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The Morrígan, Great Queen

Morrígu, Morríghan, Morrígna, Morgan, Badb, Macha, Nemain, Anand, Fea

The Morrígan is a Celtic goddess of war, death, battle, strife, sovereignty, rebirth, fate, prophecy and magic.   She is also known as The Great Queen, Phantom Queen, Specter Queen, or Supreme War Goddess.  The Morrígan is associated with the sometimes frightening aspects of female energy and is often seen as an omen of death.  She often took the shape of a raven or crow, however her other forms included an eel, wolf, cow and horse.

The Morrígan is commonly seen as a Triple Goddess.  In texts of the Celtic Mythological Cycle, they are seen as sisters, the daughters of Ernmas and granddaughters of Nuada of the Tuatha Dé Danann.  They include Badb (‘fury’, ‘crow’) and Macha (‘battle’, ‘raven’), with the third being either Nemain (‘frenzy/fury’), Anand (aka Morrígan), or Fea (‘hateful’).  It is uncertain as to whether the Morrígan represents one or each or these goddesses, or all of them collectively.  Interestingly, Ernmas’ first three daughters are thought to be Ériu, Banba, and Fódla, the patron goddesses of Ireland and wives of the last three Tuatha Dé Danann kings.

The Morrígan appears in both the Ulster and Mythological Cycles of Celtic mythology, where she is found to have relations with the Ulster war hero Cú Chulainn.  She is thought to have helped the Tuatha Dé Danann defeat the Firbolg at the First Battle of Mag Tuireadh and the Fomorians at the Second Battle of Mag Tuireadh.  It is said that she mated with the Dagda before the battle with the Formorians in exchange for her battle plans, which led the Tuatha Dé Danann to victory.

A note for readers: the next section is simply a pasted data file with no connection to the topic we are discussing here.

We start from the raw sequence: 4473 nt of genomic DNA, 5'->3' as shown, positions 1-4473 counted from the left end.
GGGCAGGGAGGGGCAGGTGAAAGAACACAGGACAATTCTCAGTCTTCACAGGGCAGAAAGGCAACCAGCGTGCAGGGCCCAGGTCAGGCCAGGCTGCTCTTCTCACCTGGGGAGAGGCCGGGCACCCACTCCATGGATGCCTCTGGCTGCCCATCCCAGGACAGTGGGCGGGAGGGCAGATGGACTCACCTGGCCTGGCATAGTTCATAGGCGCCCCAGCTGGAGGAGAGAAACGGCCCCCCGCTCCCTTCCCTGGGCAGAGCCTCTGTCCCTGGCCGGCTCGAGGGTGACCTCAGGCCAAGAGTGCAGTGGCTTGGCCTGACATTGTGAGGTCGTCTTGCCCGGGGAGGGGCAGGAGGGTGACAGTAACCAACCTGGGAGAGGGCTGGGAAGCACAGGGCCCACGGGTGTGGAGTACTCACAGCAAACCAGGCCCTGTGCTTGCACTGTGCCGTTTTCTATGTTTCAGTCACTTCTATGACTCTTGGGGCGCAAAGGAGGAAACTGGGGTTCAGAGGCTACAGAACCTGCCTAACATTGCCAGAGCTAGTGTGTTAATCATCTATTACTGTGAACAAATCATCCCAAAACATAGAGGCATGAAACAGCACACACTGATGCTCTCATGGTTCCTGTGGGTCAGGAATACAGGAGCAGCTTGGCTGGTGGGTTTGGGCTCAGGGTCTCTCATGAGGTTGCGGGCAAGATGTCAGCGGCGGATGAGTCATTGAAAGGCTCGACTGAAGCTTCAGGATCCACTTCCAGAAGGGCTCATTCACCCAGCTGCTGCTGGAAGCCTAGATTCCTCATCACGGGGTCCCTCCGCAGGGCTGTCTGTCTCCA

Morrigan_JessicaGalbreth

Through her role as war goddess, she is often compared with the Germanic Valkyries.  Her role included being a symbol of imminent death or could influence the outcome of war.  In the form of a crow, she often appeared flying above the battle, inspiring either fear or courage in the hearts of the warriors.  Through her ability to predict the death of warriors, she is sometimes associated with the wailing banshee (bean sídhe) of folklore.

Some have attempted to link the Morrígan with the Morgan le Fay from Welsh mythology, however it is likely that the two names are not related linguistically.

Wiki – Morrigan
Pantheon – Morrigan
Celtic Deities – Morrigan
Thalia Took – Macha

© The Celtic Journey (2013)

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Tuatha De Danann

The Tuatha Dé Danann, or “people of the goddess Danu”, were an ancient race of supernatural beings in Ireland.  They were said to have arrived from four great cities to the North, Failias, Gorias, Findias, and Murias, with several treasures.